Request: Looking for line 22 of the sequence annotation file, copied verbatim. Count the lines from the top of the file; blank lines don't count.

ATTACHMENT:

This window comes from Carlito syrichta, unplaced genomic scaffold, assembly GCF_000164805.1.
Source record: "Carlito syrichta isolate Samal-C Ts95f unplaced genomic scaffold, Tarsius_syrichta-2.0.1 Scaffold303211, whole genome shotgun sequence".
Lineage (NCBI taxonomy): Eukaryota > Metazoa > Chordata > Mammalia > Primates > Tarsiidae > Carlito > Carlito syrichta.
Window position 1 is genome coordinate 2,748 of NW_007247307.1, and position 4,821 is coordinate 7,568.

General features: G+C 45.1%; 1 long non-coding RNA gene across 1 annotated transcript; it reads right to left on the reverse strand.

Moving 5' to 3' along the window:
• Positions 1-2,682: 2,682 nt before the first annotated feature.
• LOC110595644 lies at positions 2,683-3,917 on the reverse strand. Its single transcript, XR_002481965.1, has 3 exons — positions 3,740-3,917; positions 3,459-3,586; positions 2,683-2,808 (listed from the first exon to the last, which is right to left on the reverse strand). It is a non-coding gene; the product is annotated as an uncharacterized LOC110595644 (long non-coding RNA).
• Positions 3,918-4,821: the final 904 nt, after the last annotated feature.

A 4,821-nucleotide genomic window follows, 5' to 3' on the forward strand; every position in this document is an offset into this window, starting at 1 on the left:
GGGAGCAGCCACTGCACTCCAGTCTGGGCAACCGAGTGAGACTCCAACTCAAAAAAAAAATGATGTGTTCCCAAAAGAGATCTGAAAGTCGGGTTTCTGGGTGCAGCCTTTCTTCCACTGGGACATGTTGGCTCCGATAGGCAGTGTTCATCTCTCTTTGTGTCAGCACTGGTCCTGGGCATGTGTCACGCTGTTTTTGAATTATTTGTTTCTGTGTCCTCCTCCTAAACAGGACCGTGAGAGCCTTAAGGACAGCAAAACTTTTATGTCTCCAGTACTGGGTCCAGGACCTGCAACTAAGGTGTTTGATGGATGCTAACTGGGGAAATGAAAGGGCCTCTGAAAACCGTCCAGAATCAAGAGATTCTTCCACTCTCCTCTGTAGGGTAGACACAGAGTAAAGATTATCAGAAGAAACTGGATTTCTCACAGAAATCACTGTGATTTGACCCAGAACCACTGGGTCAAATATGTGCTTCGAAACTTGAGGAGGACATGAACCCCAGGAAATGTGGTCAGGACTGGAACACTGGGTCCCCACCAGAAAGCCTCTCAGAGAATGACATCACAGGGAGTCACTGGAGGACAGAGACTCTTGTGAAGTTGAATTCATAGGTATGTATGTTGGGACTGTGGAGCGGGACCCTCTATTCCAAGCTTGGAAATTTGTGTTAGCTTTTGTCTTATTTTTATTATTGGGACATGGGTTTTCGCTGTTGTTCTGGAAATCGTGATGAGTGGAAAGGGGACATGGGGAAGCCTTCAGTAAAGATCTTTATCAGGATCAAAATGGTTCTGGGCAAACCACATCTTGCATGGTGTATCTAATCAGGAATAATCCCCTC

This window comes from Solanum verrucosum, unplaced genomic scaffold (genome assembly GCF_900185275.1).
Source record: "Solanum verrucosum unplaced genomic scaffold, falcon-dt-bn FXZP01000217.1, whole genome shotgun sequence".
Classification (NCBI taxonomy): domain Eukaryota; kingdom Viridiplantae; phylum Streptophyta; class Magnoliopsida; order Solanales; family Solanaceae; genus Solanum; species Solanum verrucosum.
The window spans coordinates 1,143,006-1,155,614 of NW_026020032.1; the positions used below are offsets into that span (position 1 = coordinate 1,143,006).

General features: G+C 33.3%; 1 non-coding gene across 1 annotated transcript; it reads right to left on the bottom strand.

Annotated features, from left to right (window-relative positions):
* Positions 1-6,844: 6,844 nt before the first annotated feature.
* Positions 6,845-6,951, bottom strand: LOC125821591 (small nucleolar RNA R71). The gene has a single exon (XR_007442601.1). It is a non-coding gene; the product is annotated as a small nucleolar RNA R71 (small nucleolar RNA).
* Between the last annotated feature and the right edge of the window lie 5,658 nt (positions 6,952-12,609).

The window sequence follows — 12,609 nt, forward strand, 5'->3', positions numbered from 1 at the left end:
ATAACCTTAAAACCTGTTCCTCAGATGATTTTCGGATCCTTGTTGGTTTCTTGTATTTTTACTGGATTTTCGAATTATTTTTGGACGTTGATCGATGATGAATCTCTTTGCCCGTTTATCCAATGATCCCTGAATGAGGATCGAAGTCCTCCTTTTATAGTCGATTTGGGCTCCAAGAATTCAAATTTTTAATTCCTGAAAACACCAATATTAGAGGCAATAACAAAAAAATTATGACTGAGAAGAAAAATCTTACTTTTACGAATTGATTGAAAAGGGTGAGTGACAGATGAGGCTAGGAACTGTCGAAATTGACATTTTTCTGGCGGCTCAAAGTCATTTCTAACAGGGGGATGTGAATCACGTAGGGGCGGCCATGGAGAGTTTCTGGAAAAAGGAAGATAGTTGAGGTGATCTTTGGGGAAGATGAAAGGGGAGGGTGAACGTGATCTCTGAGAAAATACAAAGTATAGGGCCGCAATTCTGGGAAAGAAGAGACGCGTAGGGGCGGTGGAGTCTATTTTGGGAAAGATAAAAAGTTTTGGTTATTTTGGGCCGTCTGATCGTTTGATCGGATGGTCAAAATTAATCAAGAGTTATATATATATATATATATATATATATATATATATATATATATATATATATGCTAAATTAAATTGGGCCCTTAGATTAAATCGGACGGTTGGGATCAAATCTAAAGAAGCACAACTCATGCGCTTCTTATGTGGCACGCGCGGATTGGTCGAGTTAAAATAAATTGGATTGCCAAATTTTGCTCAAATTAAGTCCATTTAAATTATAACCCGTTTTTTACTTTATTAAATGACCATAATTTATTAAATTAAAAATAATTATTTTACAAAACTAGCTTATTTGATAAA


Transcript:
ATAACCTTAAAACCTGTTCCTCAGATGATTTTCGGATCCTTGTTGGTTTCTTGTATTTTTACTGGATTTTCGAATTATTTTTGGACGTTGATCGATGATGAATCTCTTTGCCCGTTTATCCAATGATCCCTGAATGAGGATCGAAGTCCTCCTTTTATAGTCGATTTGGGCTCCAAGAATTCAAATTTTTAATTCCTGAAAACACCAATATTAGAGGCAATAACAAAAAAATTATGACTGAGAAGAAAAATCTTACTTTTACGAATTGATTGAAAAGGGTGAGTGACAGATGAGGCTAGGAACTGTCGAAATTGACATTTTTCTGGCGGCTCAAAGTCATTTCTAACAGGGGGATGTGAATCACGTAGGGGCGGCCATGGAGAGTTTCTGGAAAAAGGAAGATAGTTGAGGTGATCTTTGGGGAAGATGAAAGGGGAGGGTGAACGTGATCTCTGAGAAAATACAAAGTATAGGGCCGCAATTCTGGGAAAGAAGAGACGCGTAGGGGCGGTGGAGTCTATTTTGGGAAAGATAAAAAGTTTTGGTTATTTTGGGCCGTCTGATCGTTTGATCGGATGGTCAAAATTAATCAAGAGTTATATATATATATATATATATATATATATATATATATATATATATATATATGCTAAATTAAATTGGGCCCTTAGATTAAATCGGACGGTTGGGATCAAATCTAAAGAAGCACAACTCATGCGCTTCTTATGTGGCACGCGCGGATTGGTCGAGTTAAAATAAATTGGATTGCCAAATTTTGCTCAAATTAAGTCCATTTAAATTATAACCCGTTTTTTACTTTATTAAATGACCATAATTTATTAAATTAAAAATAATTATTTTACAAAACTAGCTTATTTGATAAA